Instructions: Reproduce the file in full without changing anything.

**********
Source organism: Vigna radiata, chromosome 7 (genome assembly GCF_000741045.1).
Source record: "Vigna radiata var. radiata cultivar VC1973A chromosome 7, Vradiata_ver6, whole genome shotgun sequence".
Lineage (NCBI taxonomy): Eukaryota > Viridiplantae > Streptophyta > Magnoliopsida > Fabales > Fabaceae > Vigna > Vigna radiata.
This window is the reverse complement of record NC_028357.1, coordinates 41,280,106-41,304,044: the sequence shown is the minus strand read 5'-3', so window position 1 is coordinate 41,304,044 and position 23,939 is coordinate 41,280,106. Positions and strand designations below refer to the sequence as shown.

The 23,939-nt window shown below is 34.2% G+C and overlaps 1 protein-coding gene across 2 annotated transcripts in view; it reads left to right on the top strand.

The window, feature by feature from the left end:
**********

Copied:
Source organism: Vigna radiata, chromosome 7 (genome assembly GCF_000741045.1).
Source record: "Vigna radiata var. radiata cultivar VC1973A chromosome 7, Vradiata_ver6, whole genome shotgun sequence".
Lineage (NCBI taxonomy): Eukaryota > Viridiplantae > Streptophyta > Magnoliopsida > Fabales > Fabaceae > Vigna > Vigna radiata.
This window is the reverse complement of record NC_028357.1, coordinates 41,280,106-41,304,044: the sequence shown is the minus strand read 5'-3', so window position 1 is coordinate 41,304,044 and position 23,939 is coordinate 41,280,106. Positions and strand designations below refer to the sequence as shown.

The 23,939-nt window shown below is 34.2% G+C and overlaps 1 protein-coding gene across 2 annotated transcripts in view; it reads left to right on the top strand.

The window, feature by feature from the left end: